- The sense of warmth and peace that overcomes me when I look into my baby’s eyes while she’s feeding
- Bonding with Stella and building a foundation for my relationship with her
- Learning my baby’s hunger cues
- Providing comfort to my little one
- The daily reminder of how truly amazing the female body is and how powerful motherhood is
- Living in the moment for most of the day
- Burning up to 500 calories a day
- Benefiting from all the amazing health benefits to mom and baby
- Saving money by breastfeeding
- Enjoying the priceless support and information from free exclusive breastfeeding mom groups
- Stella’s little hand on my breast while she’s nursing. (Cue the tears)
- Watching her eye contact transform into full-blown staring contests
- Being on call whenever Stella demands my breasts
- Keeping up with a proper latch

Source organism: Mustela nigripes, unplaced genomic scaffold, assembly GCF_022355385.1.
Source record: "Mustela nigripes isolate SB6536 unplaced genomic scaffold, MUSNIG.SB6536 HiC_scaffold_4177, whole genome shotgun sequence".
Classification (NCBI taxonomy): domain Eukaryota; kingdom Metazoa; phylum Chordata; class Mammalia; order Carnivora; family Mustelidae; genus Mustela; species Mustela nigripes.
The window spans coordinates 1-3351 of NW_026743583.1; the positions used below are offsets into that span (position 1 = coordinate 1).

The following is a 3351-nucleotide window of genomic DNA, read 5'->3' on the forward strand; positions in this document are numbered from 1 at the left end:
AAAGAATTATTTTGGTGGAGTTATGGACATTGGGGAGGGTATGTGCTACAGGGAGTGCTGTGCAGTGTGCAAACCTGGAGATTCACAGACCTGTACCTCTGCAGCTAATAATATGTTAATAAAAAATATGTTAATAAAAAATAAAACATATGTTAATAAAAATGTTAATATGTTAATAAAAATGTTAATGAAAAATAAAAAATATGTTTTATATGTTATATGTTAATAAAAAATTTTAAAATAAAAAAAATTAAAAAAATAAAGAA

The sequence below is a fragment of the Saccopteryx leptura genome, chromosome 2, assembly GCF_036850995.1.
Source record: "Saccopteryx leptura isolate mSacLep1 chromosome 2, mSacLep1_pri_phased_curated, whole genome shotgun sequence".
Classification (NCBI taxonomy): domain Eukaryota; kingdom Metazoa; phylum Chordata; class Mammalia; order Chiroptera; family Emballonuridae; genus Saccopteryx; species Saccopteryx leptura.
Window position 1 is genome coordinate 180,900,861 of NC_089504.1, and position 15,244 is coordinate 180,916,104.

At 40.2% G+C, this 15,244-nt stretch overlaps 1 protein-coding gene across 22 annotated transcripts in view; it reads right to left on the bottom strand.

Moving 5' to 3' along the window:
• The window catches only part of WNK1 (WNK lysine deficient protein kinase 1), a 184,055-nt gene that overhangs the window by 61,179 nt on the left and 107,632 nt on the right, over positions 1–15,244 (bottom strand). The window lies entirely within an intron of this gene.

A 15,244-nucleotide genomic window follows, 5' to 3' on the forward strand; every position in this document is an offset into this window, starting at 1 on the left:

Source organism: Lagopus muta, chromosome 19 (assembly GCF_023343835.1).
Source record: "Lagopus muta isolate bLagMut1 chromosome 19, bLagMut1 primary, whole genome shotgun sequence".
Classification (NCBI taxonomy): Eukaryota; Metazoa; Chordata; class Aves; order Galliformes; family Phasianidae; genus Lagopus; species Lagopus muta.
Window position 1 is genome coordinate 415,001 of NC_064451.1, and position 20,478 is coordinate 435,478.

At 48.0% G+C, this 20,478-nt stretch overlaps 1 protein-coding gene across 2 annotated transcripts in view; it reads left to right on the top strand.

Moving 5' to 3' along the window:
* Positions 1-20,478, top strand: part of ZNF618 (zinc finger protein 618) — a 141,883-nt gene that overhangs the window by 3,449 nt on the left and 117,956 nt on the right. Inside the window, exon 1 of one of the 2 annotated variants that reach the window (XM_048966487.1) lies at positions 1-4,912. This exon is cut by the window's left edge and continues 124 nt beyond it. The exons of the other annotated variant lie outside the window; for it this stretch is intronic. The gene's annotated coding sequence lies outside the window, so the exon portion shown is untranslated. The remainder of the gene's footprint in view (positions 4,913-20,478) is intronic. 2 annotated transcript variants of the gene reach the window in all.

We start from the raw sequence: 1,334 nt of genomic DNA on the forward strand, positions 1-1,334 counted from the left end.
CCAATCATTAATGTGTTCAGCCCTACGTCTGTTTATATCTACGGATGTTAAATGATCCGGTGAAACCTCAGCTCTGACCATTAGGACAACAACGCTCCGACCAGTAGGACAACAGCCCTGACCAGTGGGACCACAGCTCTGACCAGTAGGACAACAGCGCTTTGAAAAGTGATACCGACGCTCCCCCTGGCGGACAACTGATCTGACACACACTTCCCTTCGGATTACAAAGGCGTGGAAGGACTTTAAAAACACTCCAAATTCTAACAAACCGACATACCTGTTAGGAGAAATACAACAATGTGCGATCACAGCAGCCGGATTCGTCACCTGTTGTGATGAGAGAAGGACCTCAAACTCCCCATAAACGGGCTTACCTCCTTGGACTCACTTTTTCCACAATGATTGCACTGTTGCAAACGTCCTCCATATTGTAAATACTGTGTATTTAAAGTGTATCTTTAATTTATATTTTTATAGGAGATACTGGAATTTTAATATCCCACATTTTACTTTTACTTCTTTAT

- Sore nipples are no joke. Feeding every two to three hours can be excruciating and exhausting
- Not having enough time to do whatever else I need to do, like brush my teeth, shower, pee, eat, do my hair—you know, the essentials
- Waking up several times a night to feed my baby when I’m exhausted and healing from labor and delivery
Going from a need-my-space kind of person to loving the constant company
I got used to the feeding pattern and lack of sleep after two weeks and function fine
That tingling sensation I feel in my breasts when my milk is coming in
Discovering that my breasts leak even when I don’t feel totally full
A forceful letdown. What?
Dehydration. I always feel thirsty!
Constipation is real! (Eating lots of fiber and greens helps)
Vaginal dryness. Yeah, I said it! Thanks, low estrogen levels
I got my period once and then not again; I didn’t think I would get it at all
Cluster feeding. Stella will nurse what feels like all. damn. day
When my baby cries, I cry too
Stella uses my nipples as a pacifier. Just when I think she’s done, she keeps on going!
That it’s okay to unlatch baby when she uses me as a paci
I didn’t know I needed to start offering a bottle as well as the breast, since I’m returning to work
When they say babies sleep 18 hours a day but I still get nothing done and wonder why and where the day went